Promiseland is available at all three weekend services: Saturdays at 5:30 p.m., Sundays at 9 and 11:15 a.m.

 

Never Go Back—Things Never To Do Again: Willow Creek Welcomes Dr. Henry Cloud

Cloud.smilingWillow Creek Community Church welcomes author, speaker, and clinical psychologist Dr. Henry Cloud as the guest teacher at weekend services on August 16/17 and 23/24 for two-part message, “Never Go Back: Things Never To Do Again, Part 1 and 2.”

Dr. Cloud addressed the subject matter of his upcoming message in a recent interview with Willow Creek.

Willow Creek: What inspired your book Never Go Back?
Dr. Cloud: I observed that very high performers had something in common. After they go through specific “awakenings,” or doorways and learn a lesson, they literally “never go back.” They are forever changed, and get to a much higher level of performance and fruitfulness after making those realizations. So, I began watching high performers, and collecting the most powerful awakenings they had, and then I wrote about them.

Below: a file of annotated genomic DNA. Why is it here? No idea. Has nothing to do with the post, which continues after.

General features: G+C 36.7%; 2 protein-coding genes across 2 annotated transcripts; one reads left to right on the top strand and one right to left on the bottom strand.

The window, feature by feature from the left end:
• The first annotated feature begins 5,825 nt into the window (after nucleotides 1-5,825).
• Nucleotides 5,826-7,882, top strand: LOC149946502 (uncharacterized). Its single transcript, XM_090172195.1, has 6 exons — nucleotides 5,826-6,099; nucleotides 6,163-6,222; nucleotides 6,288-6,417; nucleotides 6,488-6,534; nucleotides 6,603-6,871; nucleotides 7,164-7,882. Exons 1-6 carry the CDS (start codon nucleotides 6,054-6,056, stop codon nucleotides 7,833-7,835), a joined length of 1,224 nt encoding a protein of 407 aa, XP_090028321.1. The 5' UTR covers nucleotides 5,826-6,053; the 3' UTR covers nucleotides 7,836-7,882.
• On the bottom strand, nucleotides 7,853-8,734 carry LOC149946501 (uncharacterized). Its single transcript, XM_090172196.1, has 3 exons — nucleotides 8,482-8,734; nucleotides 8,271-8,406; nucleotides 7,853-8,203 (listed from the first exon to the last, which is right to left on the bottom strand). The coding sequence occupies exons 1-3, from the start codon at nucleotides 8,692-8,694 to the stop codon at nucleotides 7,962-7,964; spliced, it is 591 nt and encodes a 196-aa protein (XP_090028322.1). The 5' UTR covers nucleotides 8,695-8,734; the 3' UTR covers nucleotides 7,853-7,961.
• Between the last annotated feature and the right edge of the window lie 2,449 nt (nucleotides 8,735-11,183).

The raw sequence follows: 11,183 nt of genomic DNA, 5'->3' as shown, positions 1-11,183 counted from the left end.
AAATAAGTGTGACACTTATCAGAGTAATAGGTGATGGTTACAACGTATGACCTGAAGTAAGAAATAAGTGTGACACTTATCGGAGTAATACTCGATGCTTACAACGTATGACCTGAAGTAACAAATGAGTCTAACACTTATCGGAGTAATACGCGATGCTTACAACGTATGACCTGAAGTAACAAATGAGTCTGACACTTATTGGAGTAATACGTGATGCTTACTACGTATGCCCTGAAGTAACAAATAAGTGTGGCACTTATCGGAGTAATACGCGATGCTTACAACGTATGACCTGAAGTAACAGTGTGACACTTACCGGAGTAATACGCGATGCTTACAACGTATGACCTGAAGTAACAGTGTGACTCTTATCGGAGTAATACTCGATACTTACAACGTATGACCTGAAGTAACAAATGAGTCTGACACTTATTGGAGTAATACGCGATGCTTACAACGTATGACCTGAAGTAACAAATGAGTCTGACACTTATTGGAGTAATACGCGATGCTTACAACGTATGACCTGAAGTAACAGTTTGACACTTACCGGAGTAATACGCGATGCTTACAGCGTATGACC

WC: You write about the 10 things “never to do again.” Of those, what is most important for you—Dr. Cloud—never to do again?
Dr. Cloud: Never again neglect to do due diligence.

WC: Are Christians more susceptible to any of the 10 things?